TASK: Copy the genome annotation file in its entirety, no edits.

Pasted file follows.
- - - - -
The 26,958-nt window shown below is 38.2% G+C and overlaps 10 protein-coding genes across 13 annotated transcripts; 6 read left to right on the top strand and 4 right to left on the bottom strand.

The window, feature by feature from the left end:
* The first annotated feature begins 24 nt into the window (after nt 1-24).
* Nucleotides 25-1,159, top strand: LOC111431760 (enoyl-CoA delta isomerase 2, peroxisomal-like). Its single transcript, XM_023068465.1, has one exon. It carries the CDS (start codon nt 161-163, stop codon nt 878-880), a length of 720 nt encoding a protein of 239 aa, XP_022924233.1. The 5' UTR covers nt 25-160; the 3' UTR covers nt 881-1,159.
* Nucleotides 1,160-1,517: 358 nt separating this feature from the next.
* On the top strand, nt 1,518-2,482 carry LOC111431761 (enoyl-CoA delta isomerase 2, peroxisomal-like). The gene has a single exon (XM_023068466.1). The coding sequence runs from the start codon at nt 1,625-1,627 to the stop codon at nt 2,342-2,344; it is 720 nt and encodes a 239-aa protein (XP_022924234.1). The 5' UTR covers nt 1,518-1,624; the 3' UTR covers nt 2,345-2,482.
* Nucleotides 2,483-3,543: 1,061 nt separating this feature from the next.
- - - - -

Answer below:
The 26,958-nt window shown below is 38.2% G+C and overlaps 10 protein-coding genes across 13 annotated transcripts; 6 read left to right on the top strand and 4 right to left on the bottom strand.

The window, feature by feature from the left end:
* The first annotated feature begins 24 nt into the window (after nt 1-24).
* Nucleotides 25-1,159, top strand: LOC111431760 (enoyl-CoA delta isomerase 2, peroxisomal-like). Its single transcript, XM_023068465.1, has one exon. It carries the CDS (start codon nt 161-163, stop codon nt 878-880), a length of 720 nt encoding a protein of 239 aa, XP_022924233.1. The 5' UTR covers nt 25-160; the 3' UTR covers nt 881-1,159.
* Nucleotides 1,160-1,517: 358 nt separating this feature from the next.
* On the top strand, nt 1,518-2,482 carry LOC111431761 (enoyl-CoA delta isomerase 2, peroxisomal-like). The gene has a single exon (XM_023068466.1). The coding sequence runs from the start codon at nt 1,625-1,627 to the stop codon at nt 2,342-2,344; it is 720 nt and encodes a 239-aa protein (XP_022924234.1). The 5' UTR covers nt 1,518-1,624; the 3' UTR covers nt 2,345-2,482.
* Nucleotides 2,483-3,543: 1,061 nt separating this feature from the next.